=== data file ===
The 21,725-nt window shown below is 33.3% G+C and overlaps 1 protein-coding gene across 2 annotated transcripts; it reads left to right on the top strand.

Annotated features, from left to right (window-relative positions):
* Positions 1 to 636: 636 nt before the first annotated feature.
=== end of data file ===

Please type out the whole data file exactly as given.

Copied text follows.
The 21,725-nt window shown below is 33.3% G+C and overlaps 1 protein-coding gene across 2 annotated transcripts; it reads left to right on the top strand.

Annotated features, from left to right (window-relative positions):
* Positions 1 to 636: 636 nt before the first annotated feature.